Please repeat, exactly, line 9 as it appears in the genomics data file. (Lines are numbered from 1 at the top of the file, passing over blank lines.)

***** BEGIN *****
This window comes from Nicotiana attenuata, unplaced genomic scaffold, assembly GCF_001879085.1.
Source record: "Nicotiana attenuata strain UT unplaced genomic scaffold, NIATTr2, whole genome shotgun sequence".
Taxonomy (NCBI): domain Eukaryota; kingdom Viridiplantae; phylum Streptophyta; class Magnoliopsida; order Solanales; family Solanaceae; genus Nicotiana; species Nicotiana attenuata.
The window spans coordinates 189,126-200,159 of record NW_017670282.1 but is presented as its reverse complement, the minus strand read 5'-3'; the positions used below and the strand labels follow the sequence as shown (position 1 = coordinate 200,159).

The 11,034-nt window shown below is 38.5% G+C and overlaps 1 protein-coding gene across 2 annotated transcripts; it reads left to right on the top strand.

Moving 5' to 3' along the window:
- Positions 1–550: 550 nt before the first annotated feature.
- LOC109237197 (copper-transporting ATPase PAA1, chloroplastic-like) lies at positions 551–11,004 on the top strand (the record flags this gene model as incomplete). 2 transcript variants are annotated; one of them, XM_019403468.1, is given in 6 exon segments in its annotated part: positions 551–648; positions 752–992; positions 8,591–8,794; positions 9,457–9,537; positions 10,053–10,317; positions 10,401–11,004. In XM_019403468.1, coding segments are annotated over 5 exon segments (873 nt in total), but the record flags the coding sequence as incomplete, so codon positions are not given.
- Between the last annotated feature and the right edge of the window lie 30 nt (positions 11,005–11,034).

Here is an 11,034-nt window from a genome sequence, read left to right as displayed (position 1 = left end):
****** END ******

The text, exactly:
- Between the last annotated feature and the right edge of the window lie 30 nt (positions 11,005–11,034).